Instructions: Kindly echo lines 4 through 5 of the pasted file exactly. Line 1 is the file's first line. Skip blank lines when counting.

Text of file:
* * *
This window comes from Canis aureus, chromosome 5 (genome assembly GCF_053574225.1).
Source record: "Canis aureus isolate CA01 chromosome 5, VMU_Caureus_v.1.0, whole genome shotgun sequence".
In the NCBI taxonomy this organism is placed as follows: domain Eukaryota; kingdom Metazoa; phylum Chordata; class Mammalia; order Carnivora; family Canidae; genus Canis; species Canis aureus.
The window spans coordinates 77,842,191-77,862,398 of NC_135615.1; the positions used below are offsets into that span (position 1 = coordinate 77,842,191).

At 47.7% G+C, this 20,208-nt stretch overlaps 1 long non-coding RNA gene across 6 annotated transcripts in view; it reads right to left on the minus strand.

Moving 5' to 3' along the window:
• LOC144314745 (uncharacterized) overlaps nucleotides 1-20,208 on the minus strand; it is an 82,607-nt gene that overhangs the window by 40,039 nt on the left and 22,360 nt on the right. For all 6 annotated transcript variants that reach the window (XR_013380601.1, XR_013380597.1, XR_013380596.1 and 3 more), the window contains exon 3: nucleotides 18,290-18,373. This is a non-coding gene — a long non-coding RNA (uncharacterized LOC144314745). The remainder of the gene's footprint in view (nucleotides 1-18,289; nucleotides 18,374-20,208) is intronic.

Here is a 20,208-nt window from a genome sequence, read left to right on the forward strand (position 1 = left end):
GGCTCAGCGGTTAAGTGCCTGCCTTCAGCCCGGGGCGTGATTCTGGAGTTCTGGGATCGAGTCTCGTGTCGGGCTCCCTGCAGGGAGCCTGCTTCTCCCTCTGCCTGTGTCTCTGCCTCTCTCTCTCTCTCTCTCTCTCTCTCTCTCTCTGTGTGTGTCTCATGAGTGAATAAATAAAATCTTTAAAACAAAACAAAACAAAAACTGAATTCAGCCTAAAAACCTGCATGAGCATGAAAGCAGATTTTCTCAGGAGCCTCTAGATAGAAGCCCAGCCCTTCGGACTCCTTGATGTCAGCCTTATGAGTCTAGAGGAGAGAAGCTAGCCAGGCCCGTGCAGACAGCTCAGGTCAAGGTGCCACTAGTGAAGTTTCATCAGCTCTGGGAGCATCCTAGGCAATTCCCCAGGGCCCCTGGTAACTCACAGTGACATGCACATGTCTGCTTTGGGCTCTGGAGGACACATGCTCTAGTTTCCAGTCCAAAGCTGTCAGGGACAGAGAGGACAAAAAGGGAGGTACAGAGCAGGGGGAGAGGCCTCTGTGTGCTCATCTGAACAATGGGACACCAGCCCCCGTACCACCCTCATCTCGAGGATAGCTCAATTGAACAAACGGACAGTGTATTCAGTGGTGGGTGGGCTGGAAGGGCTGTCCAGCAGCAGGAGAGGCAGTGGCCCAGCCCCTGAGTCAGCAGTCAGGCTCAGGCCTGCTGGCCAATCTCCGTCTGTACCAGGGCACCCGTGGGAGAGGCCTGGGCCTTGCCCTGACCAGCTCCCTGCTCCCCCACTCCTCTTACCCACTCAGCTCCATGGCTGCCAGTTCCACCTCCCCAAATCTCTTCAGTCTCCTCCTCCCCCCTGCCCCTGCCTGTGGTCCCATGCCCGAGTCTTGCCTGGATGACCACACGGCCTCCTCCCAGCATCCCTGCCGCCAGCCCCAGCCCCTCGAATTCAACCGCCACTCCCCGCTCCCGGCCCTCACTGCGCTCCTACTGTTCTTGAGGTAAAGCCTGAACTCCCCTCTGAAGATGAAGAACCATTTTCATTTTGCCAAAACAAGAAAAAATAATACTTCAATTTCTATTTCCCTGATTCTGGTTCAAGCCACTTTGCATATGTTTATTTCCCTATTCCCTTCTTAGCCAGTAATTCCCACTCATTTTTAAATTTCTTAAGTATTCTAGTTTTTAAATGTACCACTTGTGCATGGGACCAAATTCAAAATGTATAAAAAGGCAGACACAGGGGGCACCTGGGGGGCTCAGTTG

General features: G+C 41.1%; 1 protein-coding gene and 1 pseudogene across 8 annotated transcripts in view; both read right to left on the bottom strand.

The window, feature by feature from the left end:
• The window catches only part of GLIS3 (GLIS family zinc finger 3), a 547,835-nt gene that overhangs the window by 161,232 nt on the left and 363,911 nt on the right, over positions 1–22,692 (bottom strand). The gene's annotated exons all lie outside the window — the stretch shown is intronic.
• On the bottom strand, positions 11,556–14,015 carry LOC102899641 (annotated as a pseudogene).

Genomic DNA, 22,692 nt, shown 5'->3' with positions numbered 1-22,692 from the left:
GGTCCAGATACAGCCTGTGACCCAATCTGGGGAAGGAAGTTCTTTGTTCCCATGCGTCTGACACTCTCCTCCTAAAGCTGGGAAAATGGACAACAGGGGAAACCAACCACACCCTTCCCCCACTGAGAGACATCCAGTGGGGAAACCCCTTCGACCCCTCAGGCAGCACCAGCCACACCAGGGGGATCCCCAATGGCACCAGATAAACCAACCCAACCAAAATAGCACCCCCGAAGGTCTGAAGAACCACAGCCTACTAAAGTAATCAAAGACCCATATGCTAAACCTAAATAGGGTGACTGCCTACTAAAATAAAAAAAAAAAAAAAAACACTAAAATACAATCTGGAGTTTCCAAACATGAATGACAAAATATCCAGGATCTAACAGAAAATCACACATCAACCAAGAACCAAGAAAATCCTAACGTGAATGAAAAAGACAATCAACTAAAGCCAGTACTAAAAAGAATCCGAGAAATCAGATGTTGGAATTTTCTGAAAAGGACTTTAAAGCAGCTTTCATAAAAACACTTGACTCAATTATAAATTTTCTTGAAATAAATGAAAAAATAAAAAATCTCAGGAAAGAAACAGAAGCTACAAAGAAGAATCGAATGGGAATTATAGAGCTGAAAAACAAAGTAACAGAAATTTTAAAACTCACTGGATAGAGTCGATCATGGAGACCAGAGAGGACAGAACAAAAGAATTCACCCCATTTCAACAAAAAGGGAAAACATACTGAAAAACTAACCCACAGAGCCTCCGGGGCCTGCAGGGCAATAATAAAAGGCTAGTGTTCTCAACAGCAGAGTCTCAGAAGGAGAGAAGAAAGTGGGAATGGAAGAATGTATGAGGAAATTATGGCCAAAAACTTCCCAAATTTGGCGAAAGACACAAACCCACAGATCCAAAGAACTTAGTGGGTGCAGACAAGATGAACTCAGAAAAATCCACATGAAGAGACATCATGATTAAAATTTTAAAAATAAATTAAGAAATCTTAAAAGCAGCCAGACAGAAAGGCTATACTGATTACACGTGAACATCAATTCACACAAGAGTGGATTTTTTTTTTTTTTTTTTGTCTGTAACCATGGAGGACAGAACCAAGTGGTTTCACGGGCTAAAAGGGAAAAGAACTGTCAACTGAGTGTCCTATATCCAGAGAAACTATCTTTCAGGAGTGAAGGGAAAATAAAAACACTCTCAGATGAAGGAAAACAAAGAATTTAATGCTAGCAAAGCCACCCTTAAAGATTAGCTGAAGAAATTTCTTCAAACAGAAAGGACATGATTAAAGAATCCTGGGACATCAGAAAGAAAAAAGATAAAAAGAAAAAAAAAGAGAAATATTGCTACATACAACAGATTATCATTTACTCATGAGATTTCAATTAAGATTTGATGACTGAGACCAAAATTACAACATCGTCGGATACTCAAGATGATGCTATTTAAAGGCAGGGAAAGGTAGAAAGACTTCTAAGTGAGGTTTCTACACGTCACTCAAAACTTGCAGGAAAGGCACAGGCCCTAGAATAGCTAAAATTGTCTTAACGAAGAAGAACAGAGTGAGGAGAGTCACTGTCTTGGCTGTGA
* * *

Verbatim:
The window spans coordinates 77,842,191-77,862,398 of NC_135615.1; the positions used below are offsets into that span (position 1 = coordinate 77,842,191).

At 47.7% G+C, this 20,208-nt stretch overlaps 1 long non-coding RNA gene across 6 annotated transcripts in view; it reads right to left on the minus strand.